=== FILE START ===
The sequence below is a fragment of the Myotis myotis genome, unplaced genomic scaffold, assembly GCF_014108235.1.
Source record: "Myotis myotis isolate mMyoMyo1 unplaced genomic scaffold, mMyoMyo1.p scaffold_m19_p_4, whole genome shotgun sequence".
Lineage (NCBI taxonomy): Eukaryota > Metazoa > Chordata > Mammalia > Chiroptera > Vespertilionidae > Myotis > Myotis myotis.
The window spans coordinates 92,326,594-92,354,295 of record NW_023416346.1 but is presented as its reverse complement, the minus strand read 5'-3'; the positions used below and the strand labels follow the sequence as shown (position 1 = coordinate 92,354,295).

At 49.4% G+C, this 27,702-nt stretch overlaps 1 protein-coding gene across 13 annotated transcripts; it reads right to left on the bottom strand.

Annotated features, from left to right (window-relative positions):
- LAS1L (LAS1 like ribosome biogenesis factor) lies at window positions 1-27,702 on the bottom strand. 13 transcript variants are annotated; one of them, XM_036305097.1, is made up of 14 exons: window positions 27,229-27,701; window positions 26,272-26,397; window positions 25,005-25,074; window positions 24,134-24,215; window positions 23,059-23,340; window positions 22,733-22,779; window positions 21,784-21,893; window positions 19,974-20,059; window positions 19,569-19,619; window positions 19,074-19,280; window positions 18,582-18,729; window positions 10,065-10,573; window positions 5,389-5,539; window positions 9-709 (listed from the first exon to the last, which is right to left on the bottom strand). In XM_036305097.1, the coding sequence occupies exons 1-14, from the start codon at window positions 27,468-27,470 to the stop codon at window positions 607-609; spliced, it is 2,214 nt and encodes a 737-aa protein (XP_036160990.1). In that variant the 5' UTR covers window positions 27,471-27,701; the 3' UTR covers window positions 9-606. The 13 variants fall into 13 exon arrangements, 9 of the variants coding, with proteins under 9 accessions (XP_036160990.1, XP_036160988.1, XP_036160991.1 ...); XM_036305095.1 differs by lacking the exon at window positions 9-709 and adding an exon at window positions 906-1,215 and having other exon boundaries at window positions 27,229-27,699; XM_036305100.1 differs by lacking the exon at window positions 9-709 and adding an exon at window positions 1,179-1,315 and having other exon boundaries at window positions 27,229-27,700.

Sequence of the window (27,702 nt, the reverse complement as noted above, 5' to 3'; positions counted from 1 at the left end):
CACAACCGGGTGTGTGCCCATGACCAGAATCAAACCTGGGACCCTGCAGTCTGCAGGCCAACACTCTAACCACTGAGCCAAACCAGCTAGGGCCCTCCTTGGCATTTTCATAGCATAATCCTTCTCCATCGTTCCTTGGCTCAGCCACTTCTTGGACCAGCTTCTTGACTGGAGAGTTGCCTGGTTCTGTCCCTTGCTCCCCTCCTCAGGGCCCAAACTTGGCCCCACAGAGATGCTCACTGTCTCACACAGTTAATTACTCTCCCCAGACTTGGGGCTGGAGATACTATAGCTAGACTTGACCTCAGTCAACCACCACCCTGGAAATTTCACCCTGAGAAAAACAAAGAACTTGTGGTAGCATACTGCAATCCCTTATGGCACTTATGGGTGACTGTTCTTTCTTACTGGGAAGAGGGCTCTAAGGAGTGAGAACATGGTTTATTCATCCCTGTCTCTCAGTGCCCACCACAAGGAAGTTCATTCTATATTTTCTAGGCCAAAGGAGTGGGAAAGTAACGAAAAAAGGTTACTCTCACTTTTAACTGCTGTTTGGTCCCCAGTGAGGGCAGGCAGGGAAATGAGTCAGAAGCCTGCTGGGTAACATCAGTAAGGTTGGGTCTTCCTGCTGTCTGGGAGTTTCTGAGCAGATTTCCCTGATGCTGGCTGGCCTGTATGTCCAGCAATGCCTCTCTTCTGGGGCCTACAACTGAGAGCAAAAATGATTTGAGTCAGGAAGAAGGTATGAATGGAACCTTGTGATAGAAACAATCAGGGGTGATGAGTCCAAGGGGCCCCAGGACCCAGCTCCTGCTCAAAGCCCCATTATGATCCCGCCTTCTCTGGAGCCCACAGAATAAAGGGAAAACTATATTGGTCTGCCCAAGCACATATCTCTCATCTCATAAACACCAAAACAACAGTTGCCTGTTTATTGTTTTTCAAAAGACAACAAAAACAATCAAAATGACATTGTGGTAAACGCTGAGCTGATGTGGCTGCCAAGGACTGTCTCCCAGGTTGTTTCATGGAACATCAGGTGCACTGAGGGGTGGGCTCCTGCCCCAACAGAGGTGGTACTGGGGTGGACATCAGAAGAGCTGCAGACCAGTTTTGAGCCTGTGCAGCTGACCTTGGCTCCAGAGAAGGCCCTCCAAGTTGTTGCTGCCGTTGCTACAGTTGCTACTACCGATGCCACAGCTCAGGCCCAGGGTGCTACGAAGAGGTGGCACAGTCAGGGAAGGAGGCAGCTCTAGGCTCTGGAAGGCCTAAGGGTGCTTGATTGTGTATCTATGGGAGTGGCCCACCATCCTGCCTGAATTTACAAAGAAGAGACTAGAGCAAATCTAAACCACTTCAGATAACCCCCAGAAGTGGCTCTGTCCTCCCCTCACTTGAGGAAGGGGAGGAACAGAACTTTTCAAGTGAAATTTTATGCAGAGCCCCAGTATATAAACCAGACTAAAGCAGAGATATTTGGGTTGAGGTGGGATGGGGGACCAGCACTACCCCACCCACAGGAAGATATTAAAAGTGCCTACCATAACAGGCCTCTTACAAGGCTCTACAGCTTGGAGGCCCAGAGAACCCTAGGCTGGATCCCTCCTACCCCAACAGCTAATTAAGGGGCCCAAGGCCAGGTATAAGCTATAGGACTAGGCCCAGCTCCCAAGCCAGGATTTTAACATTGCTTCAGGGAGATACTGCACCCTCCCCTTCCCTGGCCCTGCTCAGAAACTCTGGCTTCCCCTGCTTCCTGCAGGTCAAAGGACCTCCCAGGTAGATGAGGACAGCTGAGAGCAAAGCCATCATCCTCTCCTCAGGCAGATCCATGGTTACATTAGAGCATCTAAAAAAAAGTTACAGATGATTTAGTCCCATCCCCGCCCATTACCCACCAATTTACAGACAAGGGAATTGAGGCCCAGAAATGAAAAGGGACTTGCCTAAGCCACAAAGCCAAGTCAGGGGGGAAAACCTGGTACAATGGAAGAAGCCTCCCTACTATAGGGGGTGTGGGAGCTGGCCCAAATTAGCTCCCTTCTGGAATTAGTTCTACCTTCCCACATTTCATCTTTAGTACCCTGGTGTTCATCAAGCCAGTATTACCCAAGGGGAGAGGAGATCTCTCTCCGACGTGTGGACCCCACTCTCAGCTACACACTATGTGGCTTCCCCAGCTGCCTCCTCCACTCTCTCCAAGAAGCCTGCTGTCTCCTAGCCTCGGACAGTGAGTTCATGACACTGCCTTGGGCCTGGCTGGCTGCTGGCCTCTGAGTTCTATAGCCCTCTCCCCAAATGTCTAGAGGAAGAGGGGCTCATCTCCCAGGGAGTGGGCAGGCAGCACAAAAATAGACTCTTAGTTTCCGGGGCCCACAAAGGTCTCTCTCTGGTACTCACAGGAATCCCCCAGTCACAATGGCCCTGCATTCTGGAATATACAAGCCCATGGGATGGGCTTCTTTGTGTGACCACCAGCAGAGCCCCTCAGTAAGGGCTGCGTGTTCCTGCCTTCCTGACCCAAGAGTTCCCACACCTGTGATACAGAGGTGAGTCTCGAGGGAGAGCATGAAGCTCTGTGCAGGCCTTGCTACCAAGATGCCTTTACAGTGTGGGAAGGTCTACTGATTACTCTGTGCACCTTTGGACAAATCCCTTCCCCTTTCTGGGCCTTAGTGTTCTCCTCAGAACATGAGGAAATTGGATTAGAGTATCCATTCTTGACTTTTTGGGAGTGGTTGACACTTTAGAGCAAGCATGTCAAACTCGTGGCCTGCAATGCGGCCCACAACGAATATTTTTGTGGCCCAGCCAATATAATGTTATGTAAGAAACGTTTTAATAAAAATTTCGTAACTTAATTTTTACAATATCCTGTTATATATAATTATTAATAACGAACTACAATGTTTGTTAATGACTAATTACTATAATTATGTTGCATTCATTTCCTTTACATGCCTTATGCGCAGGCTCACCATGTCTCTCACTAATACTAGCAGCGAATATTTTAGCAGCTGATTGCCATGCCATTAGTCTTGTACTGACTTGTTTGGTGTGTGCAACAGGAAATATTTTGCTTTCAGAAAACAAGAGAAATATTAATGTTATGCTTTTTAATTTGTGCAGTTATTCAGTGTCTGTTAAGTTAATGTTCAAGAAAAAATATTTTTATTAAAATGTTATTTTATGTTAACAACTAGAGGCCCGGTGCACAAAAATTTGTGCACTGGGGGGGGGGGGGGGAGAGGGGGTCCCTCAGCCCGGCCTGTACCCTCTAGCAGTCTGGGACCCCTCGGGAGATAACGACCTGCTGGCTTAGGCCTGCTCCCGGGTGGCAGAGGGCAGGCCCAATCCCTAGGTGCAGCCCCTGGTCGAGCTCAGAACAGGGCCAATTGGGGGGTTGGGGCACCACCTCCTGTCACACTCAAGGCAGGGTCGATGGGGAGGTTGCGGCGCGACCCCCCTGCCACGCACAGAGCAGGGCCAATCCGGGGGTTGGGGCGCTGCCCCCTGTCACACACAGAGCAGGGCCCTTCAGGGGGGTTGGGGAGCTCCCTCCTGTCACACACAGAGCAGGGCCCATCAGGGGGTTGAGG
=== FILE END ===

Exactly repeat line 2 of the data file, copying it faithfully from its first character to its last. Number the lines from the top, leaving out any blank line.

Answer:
Source record: "Myotis myotis isolate mMyoMyo1 unplaced genomic scaffold, mMyoMyo1.p scaffold_m19_p_4, whole genome shotgun sequence".